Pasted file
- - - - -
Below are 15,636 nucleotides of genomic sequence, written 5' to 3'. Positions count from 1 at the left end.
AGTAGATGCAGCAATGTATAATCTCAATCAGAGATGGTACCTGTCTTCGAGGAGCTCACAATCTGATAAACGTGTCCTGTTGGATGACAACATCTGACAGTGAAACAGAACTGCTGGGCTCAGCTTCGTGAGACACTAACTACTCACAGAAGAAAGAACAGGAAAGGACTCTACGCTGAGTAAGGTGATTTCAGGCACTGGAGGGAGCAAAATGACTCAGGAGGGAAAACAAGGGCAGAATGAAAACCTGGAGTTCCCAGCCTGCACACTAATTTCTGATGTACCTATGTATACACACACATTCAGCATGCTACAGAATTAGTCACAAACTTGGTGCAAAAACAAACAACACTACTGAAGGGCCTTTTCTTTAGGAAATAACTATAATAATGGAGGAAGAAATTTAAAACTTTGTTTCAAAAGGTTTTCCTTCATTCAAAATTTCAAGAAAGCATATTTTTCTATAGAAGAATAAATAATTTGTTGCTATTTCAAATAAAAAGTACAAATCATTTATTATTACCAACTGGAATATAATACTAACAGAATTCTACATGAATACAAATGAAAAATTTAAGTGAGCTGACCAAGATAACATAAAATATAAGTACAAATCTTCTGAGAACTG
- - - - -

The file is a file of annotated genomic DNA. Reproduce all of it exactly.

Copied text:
Below are 15,636 nucleotides of genomic sequence, written 5' to 3'. Positions count from 1 at the left end.
AGTAGATGCAGCAATGTATAATCTCAATCAGAGATGGTACCTGTCTTCGAGGAGCTCACAATCTGATAAACGTGTCCTGTTGGATGACAACATCTGACAGTGAAACAGAACTGCTGGGCTCAGCTTCGTGAGACACTAACTACTCACAGAAGAAAGAACAGGAAAGGACTCTACGCTGAGTAAGGTGATTTCAGGCACTGGAGGGAGCAAAATGACTCAGGAGGGAAAACAAGGGCAGAATGAAAACCTGGAGTTCCCAGCCTGCACACTAATTTCTGATGTACCTATGTATACACACACATTCAGCATGCTACAGAATTAGTCACAAACTTGGTGCAAAAACAAACAACACTACTGAAGGGCCTTTTCTTTAGGAAATAACTATAATAATGGAGGAAGAAATTTAAAACTTTGTTTCAAAAGGTTTTCCTTCATTCAAAATTTCAAGAAAGCATATTTTTCTATAGAAGAATAAATAATTTGTTGCTATTTCAAATAAAAAGTACAAATCATTTATTATTACCAACTGGAATATAATACTAACAGAATTCTACATGAATACAAATGAAAAATTTAAGTGAGCTGACCAAGATAACATAAAATATAAGTACAAATCTTCTGAGAACTG